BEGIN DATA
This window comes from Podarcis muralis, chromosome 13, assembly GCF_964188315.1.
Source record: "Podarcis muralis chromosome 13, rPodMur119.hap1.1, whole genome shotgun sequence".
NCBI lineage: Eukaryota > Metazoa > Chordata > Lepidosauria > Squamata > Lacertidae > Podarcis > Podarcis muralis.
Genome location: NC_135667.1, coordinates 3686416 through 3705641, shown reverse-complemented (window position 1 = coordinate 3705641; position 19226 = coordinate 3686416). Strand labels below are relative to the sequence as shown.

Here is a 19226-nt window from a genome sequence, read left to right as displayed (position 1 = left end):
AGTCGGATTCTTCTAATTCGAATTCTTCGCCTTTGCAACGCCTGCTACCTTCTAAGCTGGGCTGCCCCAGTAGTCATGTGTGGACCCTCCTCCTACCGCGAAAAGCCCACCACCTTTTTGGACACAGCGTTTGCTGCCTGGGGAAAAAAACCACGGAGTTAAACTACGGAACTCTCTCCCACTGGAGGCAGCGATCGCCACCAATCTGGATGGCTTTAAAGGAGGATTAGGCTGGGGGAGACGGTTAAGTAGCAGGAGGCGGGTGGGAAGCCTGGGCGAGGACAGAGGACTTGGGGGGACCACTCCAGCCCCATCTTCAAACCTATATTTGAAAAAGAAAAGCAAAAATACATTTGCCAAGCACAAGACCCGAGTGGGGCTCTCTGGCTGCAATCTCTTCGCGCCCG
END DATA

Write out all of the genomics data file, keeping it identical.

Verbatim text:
This window comes from Podarcis muralis, chromosome 13, assembly GCF_964188315.1.
Source record: "Podarcis muralis chromosome 13, rPodMur119.hap1.1, whole genome shotgun sequence".
NCBI lineage: Eukaryota > Metazoa > Chordata > Lepidosauria > Squamata > Lacertidae > Podarcis > Podarcis muralis.
Genome location: NC_135667.1, coordinates 3686416 through 3705641, shown reverse-complemented (window position 1 = coordinate 3705641; position 19226 = coordinate 3686416). Strand labels below are relative to the sequence as shown.

Here is a 19226-nt window from a genome sequence, read left to right as displayed (position 1 = left end):
AGTCGGATTCTTCTAATTCGAATTCTTCGCCTTTGCAACGCCTGCTACCTTCTAAGCTGGGCTGCCCCAGTAGTCATGTGTGGACCCTCCTCCTACCGCGAAAAGCCCACCACCTTTTTGGACACAGCGTTTGCTGCCTGGGGAAAAAAACCACGGAGTTAAACTACGGAACTCTCTCCCACTGGAGGCAGCGATCGCCACCAATCTGGATGGCTTTAAAGGAGGATTAGGCTGGGGGAGACGGTTAAGTAGCAGGAGGCGGGTGGGAAGCCTGGGCGAGGACAGAGGACTTGGGGGGACCACTCCAGCCCCATCTTCAAACCTATATTTGAAAAAGAAAAGCAAAAATACATTTGCCAAGCACAAGACCCGAGTGGGGCTCTCTGGCTGCAATCTCTTCGCGCCCG